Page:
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I have used digital Isolators before in unidirectional Designs. I am now faced with isolating a bidirectional digital signal line. Specifically I would like to isolate the 2-wire debug interface of an STM32 and the STlinkV2. I have found a circuit that claims to be able to do this for a generic ARM Cortex. It uses an SI8662 6-ch, digital Isolation IC.

Here is my schematic: My schematic

I have implemented the design on a prototype pcb. The unidirectional CLK signal arrives in quite a good condition after the isolator. The bidirectional Data signal however is severely degraded. Obviously this is due to the chain of the two isolator channels that feed back into the signal with a delay.

Here is a scope image of the Data line after the isolation IC: Here is a scope image of the Data line after the isolation IC

My understanding of the cicuit is, that the 4k7 Resisors dampen the feedback signal and therefor the feedback should not be visible if the line is not driven at the outher side of the isolator. Is this correct? If so, how would one choose the values for these resistors?

If this is bad way to do it, is there any other approach to isolate bidirectional data lines?

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    \$\begingroup\$ Seems like a funny place to need or want isolation. I'd encourage you to take a step back, draw some architecture diagrams, and figure out if there's a more appropriate level to isolate at. \$\endgroup\$ – Scott Seidman Oct 25 '16 at 23:35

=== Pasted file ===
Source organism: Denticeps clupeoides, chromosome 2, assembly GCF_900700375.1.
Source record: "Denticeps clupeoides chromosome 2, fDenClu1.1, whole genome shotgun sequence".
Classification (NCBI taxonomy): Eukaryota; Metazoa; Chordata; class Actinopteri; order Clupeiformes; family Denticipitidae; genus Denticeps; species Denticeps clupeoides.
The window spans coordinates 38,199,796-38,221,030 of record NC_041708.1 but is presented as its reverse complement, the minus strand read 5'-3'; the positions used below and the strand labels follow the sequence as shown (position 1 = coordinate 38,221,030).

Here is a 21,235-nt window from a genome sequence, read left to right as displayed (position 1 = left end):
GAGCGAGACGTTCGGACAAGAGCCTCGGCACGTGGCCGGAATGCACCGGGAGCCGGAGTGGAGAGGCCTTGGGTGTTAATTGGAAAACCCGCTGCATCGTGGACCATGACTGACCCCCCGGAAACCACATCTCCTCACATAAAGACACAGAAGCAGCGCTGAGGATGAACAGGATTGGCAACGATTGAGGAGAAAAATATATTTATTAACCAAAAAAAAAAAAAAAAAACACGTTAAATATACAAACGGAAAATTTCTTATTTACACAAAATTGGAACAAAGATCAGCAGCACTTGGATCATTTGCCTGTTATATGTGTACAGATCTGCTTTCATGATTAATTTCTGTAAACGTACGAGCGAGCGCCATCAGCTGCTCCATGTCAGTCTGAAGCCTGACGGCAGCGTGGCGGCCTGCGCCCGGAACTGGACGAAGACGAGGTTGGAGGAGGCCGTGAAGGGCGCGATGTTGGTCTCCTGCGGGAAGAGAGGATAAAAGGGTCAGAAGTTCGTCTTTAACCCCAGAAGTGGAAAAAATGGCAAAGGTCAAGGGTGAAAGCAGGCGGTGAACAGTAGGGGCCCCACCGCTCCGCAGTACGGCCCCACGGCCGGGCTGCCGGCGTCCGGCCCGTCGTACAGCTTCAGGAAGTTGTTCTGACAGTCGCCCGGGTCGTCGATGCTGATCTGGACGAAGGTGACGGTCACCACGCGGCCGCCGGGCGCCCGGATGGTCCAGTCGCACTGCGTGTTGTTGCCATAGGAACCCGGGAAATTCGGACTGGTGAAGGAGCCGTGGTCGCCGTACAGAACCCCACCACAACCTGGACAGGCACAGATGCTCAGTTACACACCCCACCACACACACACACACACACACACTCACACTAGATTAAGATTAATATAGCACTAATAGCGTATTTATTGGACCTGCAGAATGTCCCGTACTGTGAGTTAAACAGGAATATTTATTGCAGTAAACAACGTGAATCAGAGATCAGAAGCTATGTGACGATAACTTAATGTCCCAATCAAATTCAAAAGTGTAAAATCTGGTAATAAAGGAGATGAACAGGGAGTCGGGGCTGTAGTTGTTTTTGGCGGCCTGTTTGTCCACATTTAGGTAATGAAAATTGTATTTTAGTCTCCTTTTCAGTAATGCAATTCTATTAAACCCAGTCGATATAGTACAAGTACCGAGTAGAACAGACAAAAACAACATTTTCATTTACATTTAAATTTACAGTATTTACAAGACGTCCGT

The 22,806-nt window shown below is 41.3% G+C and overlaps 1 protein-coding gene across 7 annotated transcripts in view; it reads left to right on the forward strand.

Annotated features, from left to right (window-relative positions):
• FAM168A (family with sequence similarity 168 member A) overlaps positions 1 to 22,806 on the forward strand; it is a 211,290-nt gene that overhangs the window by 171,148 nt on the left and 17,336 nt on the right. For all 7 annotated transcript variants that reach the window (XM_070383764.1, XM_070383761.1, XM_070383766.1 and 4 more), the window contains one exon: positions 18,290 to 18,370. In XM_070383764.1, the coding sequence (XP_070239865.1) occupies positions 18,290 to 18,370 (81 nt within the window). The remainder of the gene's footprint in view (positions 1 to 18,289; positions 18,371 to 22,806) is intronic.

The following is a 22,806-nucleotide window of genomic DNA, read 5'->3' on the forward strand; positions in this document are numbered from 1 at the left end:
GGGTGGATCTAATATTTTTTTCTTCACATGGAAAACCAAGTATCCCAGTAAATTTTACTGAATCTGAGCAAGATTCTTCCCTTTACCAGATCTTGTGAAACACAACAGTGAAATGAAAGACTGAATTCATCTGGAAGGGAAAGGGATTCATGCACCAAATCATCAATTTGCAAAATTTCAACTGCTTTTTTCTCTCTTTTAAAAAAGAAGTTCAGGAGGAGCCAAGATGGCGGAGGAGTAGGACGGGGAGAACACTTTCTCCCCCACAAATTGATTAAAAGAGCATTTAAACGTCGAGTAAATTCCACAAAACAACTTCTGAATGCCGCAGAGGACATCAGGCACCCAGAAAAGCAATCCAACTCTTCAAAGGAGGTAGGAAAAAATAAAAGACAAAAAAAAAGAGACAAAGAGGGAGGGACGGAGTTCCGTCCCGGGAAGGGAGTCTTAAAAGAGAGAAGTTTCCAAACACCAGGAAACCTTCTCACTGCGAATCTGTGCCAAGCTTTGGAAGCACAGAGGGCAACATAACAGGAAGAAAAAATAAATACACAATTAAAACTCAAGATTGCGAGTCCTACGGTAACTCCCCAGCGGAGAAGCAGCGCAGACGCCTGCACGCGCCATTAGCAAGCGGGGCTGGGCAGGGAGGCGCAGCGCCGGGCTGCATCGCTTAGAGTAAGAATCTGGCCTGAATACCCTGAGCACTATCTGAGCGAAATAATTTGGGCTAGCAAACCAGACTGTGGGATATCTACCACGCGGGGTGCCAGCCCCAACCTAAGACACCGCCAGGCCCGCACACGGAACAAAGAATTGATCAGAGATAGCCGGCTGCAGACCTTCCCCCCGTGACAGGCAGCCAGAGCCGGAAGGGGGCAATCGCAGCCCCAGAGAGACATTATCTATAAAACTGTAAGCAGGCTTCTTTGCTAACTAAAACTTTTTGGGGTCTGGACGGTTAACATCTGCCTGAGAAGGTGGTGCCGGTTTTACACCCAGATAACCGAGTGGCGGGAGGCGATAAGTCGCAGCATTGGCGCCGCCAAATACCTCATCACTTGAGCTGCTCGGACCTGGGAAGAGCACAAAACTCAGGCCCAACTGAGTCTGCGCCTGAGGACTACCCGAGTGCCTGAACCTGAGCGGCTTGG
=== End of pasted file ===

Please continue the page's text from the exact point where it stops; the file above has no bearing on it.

• \$\begingroup\$ Bi-directional isolation is tricky -- one way is having something intelligent enough to run a state machine and flip output enables as needed. There are USB isolators available that might be suitable for this purpose -- I don't know off hand how they've been implemented, though. Could be worth a quick check. \$\endgroup\$ – Krunal Desai Oct 25 '16 at 23:42
  • \$\begingroup\$ The lower limit of the resistance is probably dictated by the current drive level of the SWDIO pins. For example, if you don't want those pins to drive more than 3.3mA, then the resistor should be 1K or higher. \$\endgroup\$ – rioraxe Oct 26 '16 at 4:28
  • \$\begingroup\$ The other limit is when the isolation IC is driving, the resistance along with the capacitance of the lines would determined the edge rates. If the recombined nodes SW_DIO_1 or SW_DIO_2 are driving a cable, the capacitance can be high and that can lead to no room to set the resistance. A possible way to reduce the capacitance of the recombined node is to move that (the resistors) as close to the corresponding SWDIO pin as possible. \$\endgroup\$ – rioraxe Oct 26 '16 at 4:48
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    \$\begingroup\$ Why do you not use a Si8606AC-B-IS1? It should work for the SWD IO signal \$\endgroup\$ – rfkortekaas Oct 26 '16 at 16:42
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Using galvanic isolation with a bidirectional signal is difficult. It would be much easier with a data flow direction signal that enables XMTR and RCVR of only one direction and disables the other direction. If the data flow direction is changed, there should be a short gap with both directions disabled.

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Ok thank you all for your input. I tried a bunch of different Resistors but in the end was not able to get the signal isolated this was.

Thank you very much rfkortekaas for suggesting the Si8606AC-B-IS1, i overlooked this chip. I ordered some and tried to isolate SWDIO with it an it worked very nicely!

This provides me with a very cheap alternative to an USB-Isolator and I can use my laptop in a test environment without worrying to much about any damage to it while debugging.

Thanks all for your help!

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